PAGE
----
Employers: Do You Have a Reasonable Right to Pry?

Employers: Do You Have a Reasonable Right to Pry?

A recent ruling by the European Court of Human Rights has found in favour of the employer in a case where a Romanian engineer had been sacked for sending his fiancée private emails via his workplace’s mail system.

Bogdan Barbulescu’s employer had transcripts of email messages exchanged with his fiancée that were used as evidence of his gross misconduct, leading to his dismissal. On the surface, this ruling has a potentially serious impact for employees in the UK and it might be read as opening the door to bosses indiscriminately spying on their workers’ communications.

However, Charlotte Gallagher of P3 People Management, gives a more measured assessment. “The outcome is broadly in line with existing English Employment Tribunal decisions in this area,” she points out. “The question is whether the employee has a reasonable expectation of privacy on the company email system”.

It comes down to employers being clear about their policy, and their intent to monitor employee communications to a certain extent in order to enforce it. Guidance comes from three main pieces of UK legislation: The Data Protection Act, the Regulation of Investigatory Powers Act and government telecommunications regulations dealing with lawful business practice and the interception of communications.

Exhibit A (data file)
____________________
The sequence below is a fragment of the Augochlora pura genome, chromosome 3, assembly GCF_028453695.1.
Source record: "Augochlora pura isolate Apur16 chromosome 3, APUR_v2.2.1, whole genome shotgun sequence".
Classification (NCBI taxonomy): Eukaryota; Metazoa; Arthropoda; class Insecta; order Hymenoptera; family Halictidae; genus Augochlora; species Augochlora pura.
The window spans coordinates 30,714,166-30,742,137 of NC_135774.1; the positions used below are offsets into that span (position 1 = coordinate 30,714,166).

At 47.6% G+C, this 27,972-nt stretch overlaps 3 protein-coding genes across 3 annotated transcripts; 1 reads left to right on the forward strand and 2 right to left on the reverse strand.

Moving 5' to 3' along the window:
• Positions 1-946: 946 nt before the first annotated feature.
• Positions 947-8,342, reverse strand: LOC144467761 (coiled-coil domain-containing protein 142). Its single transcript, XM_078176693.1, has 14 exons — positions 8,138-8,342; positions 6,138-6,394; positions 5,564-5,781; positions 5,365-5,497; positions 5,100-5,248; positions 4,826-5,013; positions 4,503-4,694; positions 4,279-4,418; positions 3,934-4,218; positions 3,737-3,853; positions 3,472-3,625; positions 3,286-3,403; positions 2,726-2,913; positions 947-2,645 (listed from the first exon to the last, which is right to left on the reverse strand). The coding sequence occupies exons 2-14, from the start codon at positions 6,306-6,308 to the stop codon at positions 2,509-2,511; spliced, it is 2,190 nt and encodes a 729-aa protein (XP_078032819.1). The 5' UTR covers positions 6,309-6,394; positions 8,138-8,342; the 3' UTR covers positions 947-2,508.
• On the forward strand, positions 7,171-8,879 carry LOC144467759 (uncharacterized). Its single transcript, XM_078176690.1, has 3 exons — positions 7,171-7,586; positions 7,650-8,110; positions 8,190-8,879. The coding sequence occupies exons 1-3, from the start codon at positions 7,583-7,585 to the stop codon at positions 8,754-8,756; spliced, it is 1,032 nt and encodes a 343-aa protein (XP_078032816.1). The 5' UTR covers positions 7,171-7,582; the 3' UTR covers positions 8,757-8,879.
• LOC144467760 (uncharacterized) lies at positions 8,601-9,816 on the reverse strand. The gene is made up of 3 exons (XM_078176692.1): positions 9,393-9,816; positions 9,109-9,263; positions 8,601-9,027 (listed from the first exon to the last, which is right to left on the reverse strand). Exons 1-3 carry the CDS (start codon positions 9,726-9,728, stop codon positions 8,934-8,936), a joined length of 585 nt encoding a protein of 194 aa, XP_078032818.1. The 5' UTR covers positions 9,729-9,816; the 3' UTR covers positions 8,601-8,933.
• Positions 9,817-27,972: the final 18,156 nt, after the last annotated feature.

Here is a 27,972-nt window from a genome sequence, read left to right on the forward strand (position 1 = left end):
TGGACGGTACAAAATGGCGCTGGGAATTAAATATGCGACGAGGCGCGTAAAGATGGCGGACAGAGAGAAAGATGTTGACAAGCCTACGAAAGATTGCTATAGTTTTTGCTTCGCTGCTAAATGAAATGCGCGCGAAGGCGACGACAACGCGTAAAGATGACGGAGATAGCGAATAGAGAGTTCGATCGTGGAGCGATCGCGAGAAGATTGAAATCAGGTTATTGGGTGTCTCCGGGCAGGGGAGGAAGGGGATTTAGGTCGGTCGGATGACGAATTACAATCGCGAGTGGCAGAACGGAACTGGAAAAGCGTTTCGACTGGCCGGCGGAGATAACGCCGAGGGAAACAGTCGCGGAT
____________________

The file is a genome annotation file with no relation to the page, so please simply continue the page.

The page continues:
“The circumstances under which businesses can monitor or record employee communications without consent include investigating or detecting crime, or the unauthorised use of the system”, explains Charlotte.

Businesses will need to have a thorough impact assessment prior to undertaking monitoring and, crucially, employees must be clearly made aware of the policy being put in place.

The Human Rights Act implements rulings on The European Convention on Human Rights (ECHR) in the UK, but not in the case of private sector employees. ECHR ruling should, however be taken into account to by the court of tribunal in any decision.

“The right balance needs to be struck”, Charlotte concludes. “Workers’ private lives usually extend into the workplace, and employees have an expectation of privacy, even where they have been informed monitoring may take place”.

If you would like to read more of Charlotte Gallagher’s views on this issue, please read our related article, “